const text = alphabet.charAt(Math.floor(Math.random() * alphabet.length));
        context.fillText(text, i*fontSize, rainDrops[i]*fontSize);

        if(rainDrops[i]*fontSize > canvas.height && Math.random() > 0.975){
            rainDrops[i] = 0;
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As a last step I need to call the draw function in an interval and this will call the draw function in every 30ms.

setInterval(draw, 30);
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This is a really fun project to create and I tried to keep the implementation as beginner friendly as I could. Hope you enjoyed it, if you seek educational content on web development follow me, I create educational YouTube videos, and Instagram posts too.

Happy Hacking!

Where can you learn more from me?

I create education content covering web-development on several platforms, feel free to 👀 check them out.

I also create a newsletter where I share the week's or 2 week's educational content that I created. No bull💩 just educational content.

🔗 Links:

Top comments (15)

marzelin profile image
Marc Ziel

Nice, but the start of the animation is a bit ugly, imho. Here's a quick fix:

const rainDrops = Array.from({ length: columns }).fill(canvas.height);
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javascriptacademy profile image
Adam Nagy

Yes, this is a nice way to start it 😊. I left it because it is felt like a cool intro to me, something that signals that something big and awesome is coming.

lpm0073 profile image
Lawrence McDaniel

likewise. i originally added Marc's fix but then changed it back to your original bc i like the flicker effect.

lpm0073 profile image
Lawrence McDaniel • Edited

You're welcome to do a PR on with your fix :)

ecfaria profile image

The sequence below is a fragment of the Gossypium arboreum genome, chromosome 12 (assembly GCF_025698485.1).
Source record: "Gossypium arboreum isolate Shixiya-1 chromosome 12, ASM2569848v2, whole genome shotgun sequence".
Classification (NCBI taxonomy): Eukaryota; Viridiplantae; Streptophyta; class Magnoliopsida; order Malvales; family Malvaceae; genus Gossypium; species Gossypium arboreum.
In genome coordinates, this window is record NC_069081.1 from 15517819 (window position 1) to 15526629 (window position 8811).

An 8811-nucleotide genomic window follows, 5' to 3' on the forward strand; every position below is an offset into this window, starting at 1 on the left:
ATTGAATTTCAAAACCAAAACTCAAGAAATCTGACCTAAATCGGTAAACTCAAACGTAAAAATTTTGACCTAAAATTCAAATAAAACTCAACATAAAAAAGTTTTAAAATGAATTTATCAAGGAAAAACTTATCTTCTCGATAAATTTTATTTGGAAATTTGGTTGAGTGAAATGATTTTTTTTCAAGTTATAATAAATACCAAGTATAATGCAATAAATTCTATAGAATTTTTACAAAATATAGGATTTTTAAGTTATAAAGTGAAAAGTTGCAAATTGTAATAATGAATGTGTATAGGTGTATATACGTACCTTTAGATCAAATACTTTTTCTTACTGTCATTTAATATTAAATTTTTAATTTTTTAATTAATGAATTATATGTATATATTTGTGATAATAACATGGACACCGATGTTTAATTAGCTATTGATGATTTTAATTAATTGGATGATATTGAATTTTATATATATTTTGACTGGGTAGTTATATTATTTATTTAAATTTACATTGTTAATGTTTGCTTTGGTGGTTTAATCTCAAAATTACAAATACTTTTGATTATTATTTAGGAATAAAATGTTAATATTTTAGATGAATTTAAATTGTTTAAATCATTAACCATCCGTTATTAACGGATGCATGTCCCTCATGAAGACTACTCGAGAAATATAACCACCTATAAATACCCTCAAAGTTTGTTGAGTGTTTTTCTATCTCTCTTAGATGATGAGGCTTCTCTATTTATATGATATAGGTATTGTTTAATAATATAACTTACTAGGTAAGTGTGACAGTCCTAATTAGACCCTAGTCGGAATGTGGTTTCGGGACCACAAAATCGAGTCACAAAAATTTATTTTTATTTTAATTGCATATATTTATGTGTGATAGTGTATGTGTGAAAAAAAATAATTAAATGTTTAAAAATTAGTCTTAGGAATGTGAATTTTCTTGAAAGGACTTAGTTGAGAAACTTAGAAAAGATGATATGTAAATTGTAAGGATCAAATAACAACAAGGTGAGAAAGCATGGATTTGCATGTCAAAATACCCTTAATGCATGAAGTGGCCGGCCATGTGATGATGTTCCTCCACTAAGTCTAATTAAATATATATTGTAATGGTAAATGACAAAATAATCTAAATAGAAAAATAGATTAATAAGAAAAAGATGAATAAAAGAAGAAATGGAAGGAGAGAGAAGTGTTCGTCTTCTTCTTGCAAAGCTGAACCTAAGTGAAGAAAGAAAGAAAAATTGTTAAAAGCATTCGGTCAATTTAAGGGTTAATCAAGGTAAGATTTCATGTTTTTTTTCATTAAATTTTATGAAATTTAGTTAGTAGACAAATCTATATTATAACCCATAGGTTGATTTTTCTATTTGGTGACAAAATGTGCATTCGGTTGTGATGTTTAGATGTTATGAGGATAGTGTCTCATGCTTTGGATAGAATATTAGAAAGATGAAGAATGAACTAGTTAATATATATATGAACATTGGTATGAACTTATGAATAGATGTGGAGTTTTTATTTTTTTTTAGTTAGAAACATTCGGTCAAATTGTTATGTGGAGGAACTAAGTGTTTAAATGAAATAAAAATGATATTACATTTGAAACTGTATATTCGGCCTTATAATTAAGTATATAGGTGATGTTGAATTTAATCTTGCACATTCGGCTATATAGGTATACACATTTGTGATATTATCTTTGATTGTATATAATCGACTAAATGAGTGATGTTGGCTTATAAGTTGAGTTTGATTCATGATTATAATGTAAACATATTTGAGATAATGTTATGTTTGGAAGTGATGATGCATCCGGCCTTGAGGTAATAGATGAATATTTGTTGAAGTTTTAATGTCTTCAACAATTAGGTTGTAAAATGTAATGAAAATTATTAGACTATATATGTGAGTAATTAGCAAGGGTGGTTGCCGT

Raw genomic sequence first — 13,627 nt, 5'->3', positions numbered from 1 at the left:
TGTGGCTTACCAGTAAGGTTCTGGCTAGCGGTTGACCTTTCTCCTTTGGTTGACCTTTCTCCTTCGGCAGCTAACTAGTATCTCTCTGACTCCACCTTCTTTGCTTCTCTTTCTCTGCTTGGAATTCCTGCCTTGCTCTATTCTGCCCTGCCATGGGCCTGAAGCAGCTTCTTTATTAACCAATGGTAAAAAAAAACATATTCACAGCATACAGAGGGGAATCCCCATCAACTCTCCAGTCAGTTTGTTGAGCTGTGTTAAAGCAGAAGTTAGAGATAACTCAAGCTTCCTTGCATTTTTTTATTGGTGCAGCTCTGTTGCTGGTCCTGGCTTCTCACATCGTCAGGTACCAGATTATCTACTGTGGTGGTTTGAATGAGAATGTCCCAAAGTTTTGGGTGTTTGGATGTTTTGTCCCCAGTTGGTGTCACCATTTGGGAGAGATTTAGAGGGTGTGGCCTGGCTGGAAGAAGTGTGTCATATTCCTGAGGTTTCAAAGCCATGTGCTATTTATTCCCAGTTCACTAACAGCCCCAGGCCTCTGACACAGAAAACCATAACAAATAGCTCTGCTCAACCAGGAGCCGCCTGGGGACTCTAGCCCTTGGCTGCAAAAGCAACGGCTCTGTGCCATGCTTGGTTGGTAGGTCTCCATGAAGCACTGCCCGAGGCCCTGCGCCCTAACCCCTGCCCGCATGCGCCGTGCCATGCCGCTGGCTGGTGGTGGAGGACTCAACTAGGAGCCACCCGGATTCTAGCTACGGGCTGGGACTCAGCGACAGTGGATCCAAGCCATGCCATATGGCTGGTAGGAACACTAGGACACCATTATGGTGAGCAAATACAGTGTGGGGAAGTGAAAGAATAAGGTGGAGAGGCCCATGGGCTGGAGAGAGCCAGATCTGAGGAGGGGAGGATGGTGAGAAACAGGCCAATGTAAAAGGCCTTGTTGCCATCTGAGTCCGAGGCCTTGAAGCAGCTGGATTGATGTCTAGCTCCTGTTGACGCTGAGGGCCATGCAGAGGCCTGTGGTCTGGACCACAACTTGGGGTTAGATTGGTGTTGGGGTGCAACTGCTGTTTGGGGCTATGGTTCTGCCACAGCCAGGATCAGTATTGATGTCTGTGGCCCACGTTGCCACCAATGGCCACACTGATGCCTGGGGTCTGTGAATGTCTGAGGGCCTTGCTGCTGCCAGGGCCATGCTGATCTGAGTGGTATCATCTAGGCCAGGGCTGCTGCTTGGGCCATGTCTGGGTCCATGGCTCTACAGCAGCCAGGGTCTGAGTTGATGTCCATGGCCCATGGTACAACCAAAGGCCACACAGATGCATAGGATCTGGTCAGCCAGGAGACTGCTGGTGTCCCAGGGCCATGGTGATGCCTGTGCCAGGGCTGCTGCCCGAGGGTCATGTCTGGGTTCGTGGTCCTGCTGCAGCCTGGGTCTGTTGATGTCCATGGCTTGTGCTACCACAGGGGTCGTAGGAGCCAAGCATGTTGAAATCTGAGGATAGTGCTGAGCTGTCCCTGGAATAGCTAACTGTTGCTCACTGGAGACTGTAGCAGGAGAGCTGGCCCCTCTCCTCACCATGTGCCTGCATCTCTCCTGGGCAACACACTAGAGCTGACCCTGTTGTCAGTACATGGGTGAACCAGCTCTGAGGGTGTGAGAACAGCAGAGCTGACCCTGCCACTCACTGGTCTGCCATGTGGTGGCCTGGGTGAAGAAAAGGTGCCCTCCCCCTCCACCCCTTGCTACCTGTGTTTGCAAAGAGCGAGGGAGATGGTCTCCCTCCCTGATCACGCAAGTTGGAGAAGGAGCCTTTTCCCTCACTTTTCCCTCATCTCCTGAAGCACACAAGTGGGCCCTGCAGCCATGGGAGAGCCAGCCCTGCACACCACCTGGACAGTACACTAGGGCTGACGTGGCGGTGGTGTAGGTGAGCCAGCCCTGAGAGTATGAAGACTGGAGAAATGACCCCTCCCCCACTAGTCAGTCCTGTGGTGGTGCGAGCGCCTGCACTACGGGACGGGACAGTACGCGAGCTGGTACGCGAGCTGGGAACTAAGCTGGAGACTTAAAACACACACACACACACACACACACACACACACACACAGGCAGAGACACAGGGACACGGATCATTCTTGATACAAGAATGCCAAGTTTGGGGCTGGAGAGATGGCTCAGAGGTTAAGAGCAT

Emílio Faria

I remember trying doing this circa 2004, it was MUCH MUCH MUCH more difficult than this. Impressive how web technologies evolved in the last ~20 years.

javascriptacademy profile image
Adam Nagy

Yes it is evolved a lot, and now it is evolving even rapidly. I’m really excited how it will look in ^10, ^20 years 🙂

linuxuserin profile image

Don't know but 4 years old code looks same as yours.

lpm0073 profile image
Lawrence McDaniel • Edited

This is awesome Adam, thanks for sharing. I liked it so much that i ported it to ReactJS and created an NPM package based on your code sample:

oojoseph67 profile image
Obinna Okolo

hey lawrence can i also use this on my Next.JS project

javascriptacademy profile image
Adam Nagy

Awesome work Lawrance!

chiu profile image

Sorry for being late and Thanks for your sharing Adam!
I liked it so much.
I have seen the react library but not Angular version.
It would be great if have one. So I publish the ngx-mdr for Angular package.

erickvivas415 profile image
Erick Vivas

Pretty cool!

javascriptacademy profile image
Adam Nagy

Thanks for the feedback, appreciated. 😊

remaster profile image
Daniel Neuman

Very nice! 🌟
I borrowed this to make a point about how the aesthetic in The Matrix 4 should have been to replace the characters in the digital rain with emojis.
There is some idea there about how emojis are a form of digital compressed communication.

jcubic profile image
Jakub T. Jankiewicz

I've created a library for this:

GitHub logo jcubic / cmatrix

Render Matrix effect animation on Canvas in JavaScript

CMatrix - Matrix effect in JavaScript

npm version LICENSE MIT jsDelivr CDN download counter

Matrix animation effect in JavaScript using Canvas

Screenshot of a browser window with Matrix rain effect, green letters that look like Japanese on black background


npm install cmatrix



You can use CDN:

<script src=""></script>
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and intialize the effect.

matrix(canvasElement, {
  chars: ['0', '1'],
  font_size: 16
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matrix(canvasElement, {
  chars: matrix.range(0x30A1, 0x30F6).concat(matrix.range(0x0030, 0x0039)),
  font_size: 16
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The matrix function return a Promise that is resolved when exit By default, q and ESC exit from the effect. Use exit: false to disable ending of the animation.

Repo Link


  • chars - array of single character strings, by default Katagana and Hiragana (Japanese characters are used).
  • exit - by default matrix…